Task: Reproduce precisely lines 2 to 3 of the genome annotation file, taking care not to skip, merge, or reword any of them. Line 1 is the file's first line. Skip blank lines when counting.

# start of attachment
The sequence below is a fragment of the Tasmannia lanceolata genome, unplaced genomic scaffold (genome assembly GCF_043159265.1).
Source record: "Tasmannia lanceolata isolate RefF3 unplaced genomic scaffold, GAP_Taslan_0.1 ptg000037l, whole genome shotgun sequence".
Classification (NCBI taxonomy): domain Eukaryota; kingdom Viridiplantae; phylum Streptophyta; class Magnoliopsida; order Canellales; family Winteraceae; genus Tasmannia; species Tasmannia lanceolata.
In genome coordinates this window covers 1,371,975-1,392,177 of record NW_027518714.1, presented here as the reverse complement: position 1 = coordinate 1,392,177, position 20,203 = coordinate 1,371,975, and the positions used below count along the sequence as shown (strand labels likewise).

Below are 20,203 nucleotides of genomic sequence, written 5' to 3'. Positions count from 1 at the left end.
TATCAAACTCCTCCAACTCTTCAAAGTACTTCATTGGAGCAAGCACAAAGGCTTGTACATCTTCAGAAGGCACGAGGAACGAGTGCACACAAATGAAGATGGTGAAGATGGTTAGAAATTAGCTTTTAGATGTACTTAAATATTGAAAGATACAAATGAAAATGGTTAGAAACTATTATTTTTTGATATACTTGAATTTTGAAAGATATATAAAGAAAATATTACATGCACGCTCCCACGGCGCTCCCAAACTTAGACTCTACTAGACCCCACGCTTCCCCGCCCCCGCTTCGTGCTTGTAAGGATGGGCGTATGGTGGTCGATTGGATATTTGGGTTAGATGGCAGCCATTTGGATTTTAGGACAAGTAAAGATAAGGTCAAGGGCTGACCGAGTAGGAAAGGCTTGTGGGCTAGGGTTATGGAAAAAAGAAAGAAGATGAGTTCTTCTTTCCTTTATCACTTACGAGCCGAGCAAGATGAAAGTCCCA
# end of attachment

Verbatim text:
Source record: "Tasmannia lanceolata isolate RefF3 unplaced genomic scaffold, GAP_Taslan_0.1 ptg000037l, whole genome shotgun sequence".
Classification (NCBI taxonomy): domain Eukaryota; kingdom Viridiplantae; phylum Streptophyta; class Magnoliopsida; order Canellales; family Winteraceae; genus Tasmannia; species Tasmannia lanceolata.